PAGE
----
Seattle residents have a new way to get to and from work now that Scoop has officially launched its carpooling service in the city.
According to GeekWire, Scoop is a mobile app that uses an algorithm to match co-workers or neighbors so they can carpool to and from work together. The algorithm takes into account people going in the same direction based on pre-scheduled pick-up times in the morning and evening, along with other factors like traffic and past feedback.
Scoop handles payment, mapping, contact info and more within the app. The average cost per ride is $5 to $6, with about 80 percent going to drivers. But if a company partners with Scoop to help their employees find rides, fees can be discounted to as little as $1 per ride.
Right now, Scoop is only open in Seattle to commuters going to and from the South Lake Union and downtown areas, but more locations will be added soon. Seattle is the second city to get Scoop; the first is the company’s hometown of San Francisco, where partners like Cisco, HP, Yahoo and more have helped the app facilitate about 650,000 carpool trips since 2015. The company expects to do 100,000 this month alone.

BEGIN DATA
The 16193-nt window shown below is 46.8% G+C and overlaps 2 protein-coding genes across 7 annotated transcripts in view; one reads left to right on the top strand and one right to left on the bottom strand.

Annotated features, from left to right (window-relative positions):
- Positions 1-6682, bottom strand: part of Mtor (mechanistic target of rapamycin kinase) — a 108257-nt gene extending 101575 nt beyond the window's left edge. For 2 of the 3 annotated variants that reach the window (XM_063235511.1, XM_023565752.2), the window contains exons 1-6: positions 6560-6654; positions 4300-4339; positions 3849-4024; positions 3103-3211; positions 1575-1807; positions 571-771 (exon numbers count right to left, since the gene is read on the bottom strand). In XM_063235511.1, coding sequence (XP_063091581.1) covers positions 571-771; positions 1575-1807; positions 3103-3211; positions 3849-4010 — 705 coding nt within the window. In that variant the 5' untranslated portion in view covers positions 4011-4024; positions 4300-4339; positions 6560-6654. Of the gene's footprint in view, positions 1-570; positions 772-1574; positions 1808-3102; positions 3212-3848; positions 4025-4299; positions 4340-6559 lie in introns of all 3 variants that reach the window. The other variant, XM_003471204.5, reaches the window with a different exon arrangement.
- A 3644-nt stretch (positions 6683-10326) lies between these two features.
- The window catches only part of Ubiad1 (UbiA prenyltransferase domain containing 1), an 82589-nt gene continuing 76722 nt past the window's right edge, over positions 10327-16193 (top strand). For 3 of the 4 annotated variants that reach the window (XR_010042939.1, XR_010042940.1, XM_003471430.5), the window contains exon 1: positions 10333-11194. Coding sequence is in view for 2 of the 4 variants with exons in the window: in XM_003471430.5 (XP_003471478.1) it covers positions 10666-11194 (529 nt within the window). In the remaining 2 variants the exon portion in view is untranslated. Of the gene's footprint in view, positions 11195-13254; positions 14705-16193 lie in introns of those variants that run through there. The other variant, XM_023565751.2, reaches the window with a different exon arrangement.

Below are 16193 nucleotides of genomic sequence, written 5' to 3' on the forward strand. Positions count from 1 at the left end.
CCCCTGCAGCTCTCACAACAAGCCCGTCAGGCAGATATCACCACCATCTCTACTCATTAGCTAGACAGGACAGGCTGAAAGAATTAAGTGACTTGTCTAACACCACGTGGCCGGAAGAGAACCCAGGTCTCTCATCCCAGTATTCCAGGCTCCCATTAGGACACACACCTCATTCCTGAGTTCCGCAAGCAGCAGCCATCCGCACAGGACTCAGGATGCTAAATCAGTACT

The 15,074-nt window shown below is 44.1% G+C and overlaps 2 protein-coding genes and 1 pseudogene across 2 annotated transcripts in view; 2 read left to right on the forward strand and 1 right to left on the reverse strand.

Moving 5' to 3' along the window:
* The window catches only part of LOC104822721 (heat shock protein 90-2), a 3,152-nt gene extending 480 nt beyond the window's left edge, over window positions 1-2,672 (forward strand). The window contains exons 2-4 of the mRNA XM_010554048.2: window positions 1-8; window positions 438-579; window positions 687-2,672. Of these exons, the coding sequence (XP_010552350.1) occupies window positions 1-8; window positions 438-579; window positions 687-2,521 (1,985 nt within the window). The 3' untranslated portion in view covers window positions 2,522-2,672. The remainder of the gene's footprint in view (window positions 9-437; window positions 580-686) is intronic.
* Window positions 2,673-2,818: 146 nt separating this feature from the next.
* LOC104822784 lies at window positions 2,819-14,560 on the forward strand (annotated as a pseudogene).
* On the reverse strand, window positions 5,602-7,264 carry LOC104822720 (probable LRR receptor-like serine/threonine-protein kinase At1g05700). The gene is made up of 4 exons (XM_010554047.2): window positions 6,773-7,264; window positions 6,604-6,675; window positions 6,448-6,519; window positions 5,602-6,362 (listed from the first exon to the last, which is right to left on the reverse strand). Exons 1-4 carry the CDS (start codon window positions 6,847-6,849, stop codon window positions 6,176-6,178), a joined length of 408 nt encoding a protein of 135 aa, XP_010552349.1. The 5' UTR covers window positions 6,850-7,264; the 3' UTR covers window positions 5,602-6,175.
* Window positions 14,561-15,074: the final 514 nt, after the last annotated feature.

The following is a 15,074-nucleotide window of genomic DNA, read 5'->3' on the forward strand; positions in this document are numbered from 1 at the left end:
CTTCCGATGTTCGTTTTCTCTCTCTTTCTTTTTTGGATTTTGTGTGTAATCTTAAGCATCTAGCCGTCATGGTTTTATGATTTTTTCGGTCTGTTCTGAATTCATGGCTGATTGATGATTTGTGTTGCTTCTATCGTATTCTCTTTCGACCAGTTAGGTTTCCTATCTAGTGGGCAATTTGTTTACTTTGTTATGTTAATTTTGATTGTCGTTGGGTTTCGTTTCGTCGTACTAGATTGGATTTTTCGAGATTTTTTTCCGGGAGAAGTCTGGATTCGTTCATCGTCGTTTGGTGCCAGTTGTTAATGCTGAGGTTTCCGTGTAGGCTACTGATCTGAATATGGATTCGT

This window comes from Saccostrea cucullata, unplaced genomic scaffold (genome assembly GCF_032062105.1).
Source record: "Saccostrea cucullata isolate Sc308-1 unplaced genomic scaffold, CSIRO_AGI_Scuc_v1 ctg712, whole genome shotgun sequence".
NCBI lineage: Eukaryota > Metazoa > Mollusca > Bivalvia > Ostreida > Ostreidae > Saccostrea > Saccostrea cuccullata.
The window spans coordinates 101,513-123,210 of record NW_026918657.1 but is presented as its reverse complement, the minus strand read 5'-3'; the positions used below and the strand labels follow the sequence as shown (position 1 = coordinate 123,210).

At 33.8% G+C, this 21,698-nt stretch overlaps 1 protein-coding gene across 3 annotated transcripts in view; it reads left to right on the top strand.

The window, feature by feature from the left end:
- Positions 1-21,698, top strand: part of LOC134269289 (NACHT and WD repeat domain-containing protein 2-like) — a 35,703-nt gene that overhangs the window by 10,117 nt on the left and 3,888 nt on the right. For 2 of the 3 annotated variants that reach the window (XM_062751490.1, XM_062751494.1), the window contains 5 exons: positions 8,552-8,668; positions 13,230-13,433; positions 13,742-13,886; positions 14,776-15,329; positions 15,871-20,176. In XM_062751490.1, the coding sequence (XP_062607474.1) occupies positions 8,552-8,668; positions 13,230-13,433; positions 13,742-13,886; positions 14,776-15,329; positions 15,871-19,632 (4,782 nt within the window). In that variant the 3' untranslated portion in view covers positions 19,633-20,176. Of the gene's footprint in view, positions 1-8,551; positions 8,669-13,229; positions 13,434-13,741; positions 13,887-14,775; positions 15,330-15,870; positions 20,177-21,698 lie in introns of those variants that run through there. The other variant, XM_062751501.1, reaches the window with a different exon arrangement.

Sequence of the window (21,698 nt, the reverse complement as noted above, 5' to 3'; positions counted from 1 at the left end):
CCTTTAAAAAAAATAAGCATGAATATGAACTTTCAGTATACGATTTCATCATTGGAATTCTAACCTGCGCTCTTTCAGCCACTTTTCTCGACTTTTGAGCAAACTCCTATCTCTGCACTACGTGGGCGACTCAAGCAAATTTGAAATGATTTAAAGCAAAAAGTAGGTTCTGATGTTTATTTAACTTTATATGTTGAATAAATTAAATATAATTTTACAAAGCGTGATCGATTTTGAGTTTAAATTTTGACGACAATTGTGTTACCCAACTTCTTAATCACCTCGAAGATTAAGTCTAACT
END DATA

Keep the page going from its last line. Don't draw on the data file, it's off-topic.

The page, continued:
It is believed that Amazon is partnering with Scoop in Seattle, although the company wouldn’t confirm that. And while Uber and Lyft both launched their own carpooling services in Seattle last year, Co-Founder Jon Sadow said Scoop doesn’t consider them to be competitors since they operate in “different market segments.”
“We brought all the best features and functionality from Uber, Lyft, Airbnb — those who built great on-demand marketplaces — and extended those into what should be the real way a carpooling system works,” he said.
Scoop employs 30 people and raised a $5.1 million round from Signia Venture Partners, Index Ventures, BMW i Ventures and Workday Corporate Ventures in May 2016.